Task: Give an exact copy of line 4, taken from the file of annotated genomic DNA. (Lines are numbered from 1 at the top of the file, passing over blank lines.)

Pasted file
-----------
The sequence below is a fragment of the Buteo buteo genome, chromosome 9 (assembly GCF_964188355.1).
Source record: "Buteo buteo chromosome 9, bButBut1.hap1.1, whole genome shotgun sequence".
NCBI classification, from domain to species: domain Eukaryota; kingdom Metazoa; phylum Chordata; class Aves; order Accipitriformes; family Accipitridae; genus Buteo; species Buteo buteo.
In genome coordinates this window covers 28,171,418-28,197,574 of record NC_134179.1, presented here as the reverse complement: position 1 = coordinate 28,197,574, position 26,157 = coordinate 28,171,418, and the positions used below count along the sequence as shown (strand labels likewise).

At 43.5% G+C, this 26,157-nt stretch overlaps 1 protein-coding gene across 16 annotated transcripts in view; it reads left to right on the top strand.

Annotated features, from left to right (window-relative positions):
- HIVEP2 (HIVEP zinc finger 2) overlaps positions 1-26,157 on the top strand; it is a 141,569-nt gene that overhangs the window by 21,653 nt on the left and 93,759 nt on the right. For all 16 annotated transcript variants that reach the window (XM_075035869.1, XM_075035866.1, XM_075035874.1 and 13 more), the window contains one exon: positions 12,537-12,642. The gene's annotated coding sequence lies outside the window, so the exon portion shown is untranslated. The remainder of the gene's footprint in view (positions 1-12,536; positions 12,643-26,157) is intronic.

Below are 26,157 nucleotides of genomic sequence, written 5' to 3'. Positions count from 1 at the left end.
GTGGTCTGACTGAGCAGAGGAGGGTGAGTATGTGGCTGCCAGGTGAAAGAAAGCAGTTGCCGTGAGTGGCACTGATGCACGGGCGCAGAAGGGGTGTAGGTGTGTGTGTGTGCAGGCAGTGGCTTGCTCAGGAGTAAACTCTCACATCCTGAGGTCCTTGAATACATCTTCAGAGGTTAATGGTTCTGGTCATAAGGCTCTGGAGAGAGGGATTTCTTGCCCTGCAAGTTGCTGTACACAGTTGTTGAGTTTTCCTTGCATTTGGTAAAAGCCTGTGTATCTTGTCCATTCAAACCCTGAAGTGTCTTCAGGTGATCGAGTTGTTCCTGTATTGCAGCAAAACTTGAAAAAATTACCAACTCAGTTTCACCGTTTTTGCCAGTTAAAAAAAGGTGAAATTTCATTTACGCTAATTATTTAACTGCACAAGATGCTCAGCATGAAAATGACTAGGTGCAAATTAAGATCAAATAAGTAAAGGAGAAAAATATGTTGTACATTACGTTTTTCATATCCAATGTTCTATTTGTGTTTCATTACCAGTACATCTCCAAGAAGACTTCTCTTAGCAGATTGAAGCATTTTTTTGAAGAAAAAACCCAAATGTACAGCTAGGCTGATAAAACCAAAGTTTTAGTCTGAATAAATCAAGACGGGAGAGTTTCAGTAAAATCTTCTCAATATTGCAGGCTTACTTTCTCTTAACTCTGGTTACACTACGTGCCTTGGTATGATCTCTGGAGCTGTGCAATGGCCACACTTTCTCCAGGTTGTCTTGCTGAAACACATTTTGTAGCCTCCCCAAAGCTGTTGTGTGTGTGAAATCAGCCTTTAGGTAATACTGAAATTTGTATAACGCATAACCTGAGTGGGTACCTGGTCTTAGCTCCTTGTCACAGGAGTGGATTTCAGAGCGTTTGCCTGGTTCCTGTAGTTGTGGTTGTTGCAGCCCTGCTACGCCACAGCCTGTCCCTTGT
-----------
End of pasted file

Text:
In genome coordinates this window covers 28,171,418-28,197,574 of record NC_134179.1, presented here as the reverse complement: position 1 = coordinate 28,197,574, position 26,157 = coordinate 28,171,418, and the positions used below count along the sequence as shown (strand labels likewise).